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Developmental parameters of functional asymmetries and cerebral dominance in children

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Developmental parameters of functional asymmetries and cerebral dominance in children
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Suarez, Lenay Barron, 1948-
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English
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xii, 82 leaves : ill. ; 28 cm.

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Subjects / Keywords:
Asymmetry ( jstor )
Ears ( jstor )
Handedness ( jstor )
Hemispheres ( jstor )
High socioeconomic status ( jstor )
Low socioeconomic status ( jstor )
Socioeconomic status ( jstor )
Standard deviation ( jstor )
Syntax ( jstor )
Vocabulary ( jstor )
Cerebral dominance ( lcsh )
Clinical Psychology thesis Ph. D ( lcsh )
Dissertations, Academic -- Clinical Psychology -- UF ( lcsh )
Psychophysiology ( lcsh )
Hillsborough County ( local )
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bibliography ( marcgt )
non-fiction ( marcgt )

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Thesis:
Thesis (Ph. D.)--University of Florida, 1981.
Bibliography:
Bibliography: leaves 77-80.
General Note:
Typescript.
General Note:
Vita.
Statement of Responsibility:
by Lenay Barron Suarez.

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DEVELOPMENTAL PARAMETERS OF FUNCTIONAL ASYMMETRIES
AND CEREBRAL DOMINANCE IN CHILDREN






By

LENAY BARRON SUAREZ


A DISSERTATION PRESENTED TO THE GRADUATE COUNCIL
OF THE UNIVERSITY OF FLORIDA IN
PARTIAL FULFILLMENT OF THE REQUIREMENTS FOR THE DEGREE OF DOCTOR OF PHILOSOPHY


UNIVERSITY OF FLORIDA


1981

































To Ray With Love















ACKNOWLEDGEMENTS


I would like to express my appreciation to Dr. Jacquelin Goldman

for her invaluable assistance in the preparation of this manuscript and for her professional assistance, encouragement and support throughout. Dr. Eileen Fennell is due a special note of thanks for her careful reading of this dissertation and her helpful constructive criticism, particularly with regard to the review of the literature and the interpretation of the data. I also gratefully acknowledge Drs. Randy Carter, Jack Fletcher, and Paul Spector for their advice and counsel on the analysis of these data and for their patience in assisting me in the interpretation of computer statistics. In addition, I would like to express my gratitude to Drs. Jim Johnson and Larry Siegel for their careful reading of the manuscript and comments.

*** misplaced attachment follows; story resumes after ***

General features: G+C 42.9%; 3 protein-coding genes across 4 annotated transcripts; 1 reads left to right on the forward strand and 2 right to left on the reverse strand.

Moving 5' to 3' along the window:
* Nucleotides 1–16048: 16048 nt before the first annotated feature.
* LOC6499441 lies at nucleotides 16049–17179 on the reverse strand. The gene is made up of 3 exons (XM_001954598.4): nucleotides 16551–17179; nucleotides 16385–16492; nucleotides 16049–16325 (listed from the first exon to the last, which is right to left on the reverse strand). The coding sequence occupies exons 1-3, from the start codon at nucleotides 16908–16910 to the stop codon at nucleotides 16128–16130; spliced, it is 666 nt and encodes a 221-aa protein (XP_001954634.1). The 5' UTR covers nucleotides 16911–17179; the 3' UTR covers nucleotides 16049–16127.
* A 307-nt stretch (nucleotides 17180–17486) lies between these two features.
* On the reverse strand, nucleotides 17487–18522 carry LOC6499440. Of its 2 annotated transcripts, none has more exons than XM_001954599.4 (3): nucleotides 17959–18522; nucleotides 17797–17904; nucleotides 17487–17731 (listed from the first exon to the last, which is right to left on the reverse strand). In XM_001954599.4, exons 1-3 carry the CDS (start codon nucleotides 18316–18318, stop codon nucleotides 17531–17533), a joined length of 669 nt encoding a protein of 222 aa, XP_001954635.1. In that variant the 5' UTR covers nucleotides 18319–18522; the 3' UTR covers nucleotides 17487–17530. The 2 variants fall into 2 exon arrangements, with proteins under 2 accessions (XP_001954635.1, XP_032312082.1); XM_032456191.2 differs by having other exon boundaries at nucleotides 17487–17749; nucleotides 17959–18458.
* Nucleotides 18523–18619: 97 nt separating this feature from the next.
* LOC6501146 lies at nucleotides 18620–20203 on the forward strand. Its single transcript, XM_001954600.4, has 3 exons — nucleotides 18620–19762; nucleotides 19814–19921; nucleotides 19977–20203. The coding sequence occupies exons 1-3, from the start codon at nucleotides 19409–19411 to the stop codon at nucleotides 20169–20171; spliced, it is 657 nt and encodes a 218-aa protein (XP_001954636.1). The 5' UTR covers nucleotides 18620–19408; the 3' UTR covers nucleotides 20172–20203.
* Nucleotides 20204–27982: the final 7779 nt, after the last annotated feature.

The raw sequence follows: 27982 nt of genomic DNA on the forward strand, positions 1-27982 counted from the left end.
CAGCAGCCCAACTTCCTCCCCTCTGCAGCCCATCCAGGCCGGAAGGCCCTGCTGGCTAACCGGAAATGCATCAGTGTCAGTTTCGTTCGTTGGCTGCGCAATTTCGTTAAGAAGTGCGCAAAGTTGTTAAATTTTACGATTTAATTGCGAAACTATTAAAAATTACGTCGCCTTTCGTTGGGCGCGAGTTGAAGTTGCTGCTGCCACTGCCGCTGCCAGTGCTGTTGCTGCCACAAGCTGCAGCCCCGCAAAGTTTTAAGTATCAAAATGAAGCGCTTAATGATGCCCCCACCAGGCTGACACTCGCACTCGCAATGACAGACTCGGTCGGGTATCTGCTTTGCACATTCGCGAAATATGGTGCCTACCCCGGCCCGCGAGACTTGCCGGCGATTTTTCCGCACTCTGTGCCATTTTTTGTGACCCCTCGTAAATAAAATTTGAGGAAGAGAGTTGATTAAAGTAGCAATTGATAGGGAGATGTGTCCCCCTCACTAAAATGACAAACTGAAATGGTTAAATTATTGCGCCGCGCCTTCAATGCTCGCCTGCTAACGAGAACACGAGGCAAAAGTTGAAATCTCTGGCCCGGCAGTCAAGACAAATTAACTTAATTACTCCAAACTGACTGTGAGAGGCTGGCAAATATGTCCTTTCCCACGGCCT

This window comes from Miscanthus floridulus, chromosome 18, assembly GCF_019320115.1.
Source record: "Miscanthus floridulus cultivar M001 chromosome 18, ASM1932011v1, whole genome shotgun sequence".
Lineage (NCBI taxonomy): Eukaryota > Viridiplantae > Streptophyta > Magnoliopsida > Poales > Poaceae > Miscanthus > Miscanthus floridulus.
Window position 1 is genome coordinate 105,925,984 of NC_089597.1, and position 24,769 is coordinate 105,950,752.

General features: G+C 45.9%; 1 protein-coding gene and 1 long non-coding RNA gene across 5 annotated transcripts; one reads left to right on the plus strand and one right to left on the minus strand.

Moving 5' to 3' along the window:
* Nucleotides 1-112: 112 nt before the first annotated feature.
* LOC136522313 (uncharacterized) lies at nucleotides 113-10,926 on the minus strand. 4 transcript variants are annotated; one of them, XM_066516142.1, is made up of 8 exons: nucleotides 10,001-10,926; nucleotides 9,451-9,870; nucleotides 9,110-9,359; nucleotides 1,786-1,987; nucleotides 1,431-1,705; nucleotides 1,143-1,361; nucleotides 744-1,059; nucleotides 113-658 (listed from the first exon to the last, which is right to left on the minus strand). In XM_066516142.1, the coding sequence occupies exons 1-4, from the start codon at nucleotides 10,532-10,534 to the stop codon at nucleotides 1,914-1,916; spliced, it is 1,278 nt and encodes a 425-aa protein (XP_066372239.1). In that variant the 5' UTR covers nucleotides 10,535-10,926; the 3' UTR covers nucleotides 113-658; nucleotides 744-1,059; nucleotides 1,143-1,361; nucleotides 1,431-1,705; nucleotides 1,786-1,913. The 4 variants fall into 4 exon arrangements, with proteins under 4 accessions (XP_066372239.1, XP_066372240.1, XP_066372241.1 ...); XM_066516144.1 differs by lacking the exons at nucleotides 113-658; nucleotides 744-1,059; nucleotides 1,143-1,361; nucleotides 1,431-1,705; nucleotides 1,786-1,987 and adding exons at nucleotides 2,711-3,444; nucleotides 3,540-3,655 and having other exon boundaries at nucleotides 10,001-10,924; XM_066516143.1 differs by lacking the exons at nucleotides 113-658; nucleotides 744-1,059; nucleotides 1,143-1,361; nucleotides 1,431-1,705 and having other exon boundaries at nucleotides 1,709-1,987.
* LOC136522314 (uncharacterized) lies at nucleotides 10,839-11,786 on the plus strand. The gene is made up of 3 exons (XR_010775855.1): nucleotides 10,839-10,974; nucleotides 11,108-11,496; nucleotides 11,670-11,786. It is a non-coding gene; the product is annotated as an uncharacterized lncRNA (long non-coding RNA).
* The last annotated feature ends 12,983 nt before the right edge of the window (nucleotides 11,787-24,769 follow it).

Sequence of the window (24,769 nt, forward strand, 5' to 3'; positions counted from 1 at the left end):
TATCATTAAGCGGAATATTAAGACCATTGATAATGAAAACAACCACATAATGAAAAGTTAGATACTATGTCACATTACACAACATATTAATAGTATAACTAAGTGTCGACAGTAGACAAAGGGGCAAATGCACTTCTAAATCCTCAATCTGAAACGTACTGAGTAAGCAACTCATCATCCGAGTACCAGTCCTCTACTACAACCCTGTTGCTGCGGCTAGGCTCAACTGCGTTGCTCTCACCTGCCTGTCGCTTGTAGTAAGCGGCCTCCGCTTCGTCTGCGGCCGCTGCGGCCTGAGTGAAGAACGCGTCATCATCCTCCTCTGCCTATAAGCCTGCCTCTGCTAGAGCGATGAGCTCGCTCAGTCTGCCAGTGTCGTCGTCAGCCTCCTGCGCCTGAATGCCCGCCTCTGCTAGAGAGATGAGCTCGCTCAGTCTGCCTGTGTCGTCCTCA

This project could not have been undertaken without the cooperation of the administration, faculty, and most especially the children of the Hillsborough County, Florida, public and private schools who were facilitative and kind in assisting my efforts in the collection of data.

I thank my cousin, Tony Sanchez, Jr., and good friends, Beth and Bob Ripple, who have provided me with a home-away-from-home and a comfortable environment in which I could complete the writing of this text. Additional thanks go to Beth, who patiently read, re-read, and corrected every page of this dissertation with me.










My thanks go to Sharon Fink and Donna Willey, who typed and retyped the manuscript without complaint.

I am appreciative to my parents who have always supported me in the pursuit of academic excellence. Finally, I thank my husband, Ray, for his understanding, caring, and support.















TABLE OF CONTENTS


CHAPTER


ACKNOWLEDGEMENTS ......................................

LIST OF TABLES ........................................

LIST OF FIGURES .......................................

ABSTRACT ..............................................

INTRODUCTION ..........................................

REVIEW OF THE LITERATURE ..............................

Dichotic Listening ...............................

Scholes Syntax Test and Peabody Picture
Vocabulary Test ...............................

Block Design .....................................

METHOD ................................................


Subjects.


Dependent Procedure Statistic, RESULTS .......

Multivari Univariat


....................................e...

Variables ..............................

...Anlysese............................

al Analyses .............................

..Anales...............................
ate Analysis ............................

e Analyses ..............................


Correlations .....................................


iii

vii

ix xi

1 3 3

II 12 15 15 15 18 19 20 20 21 61


DISCUSSION ...................

Dependent Variables .....


ONE

TWO







THREE


FOUR


FIVE


PAGE


.........................

.........................










Correlations ..................................... 70

Summary of Results ............................... 70

Conclusions ...................................... 71

APPENDIX .............................................. 73

BIBLIOGRAPHY .......................................... 77

BIOGRAPHICAL SKETCH ................................... 81















LIST OF TABLES


Table


Page


1. A Schematic Representation of the Subject Design. 2. Table of Significant Main Effects and Significant
Interactions For Independent Variables and Dependent
Variables.
3. Mean Right and Left Channel Total Recall Scores and
Standard Deviations as a Function of Age and SES.

4. Means and Standard Deviations for the Block Design Raw


Scores as 5. Means and Scores as 6. Means and Scores as 7. Means and Scores as 8. Means and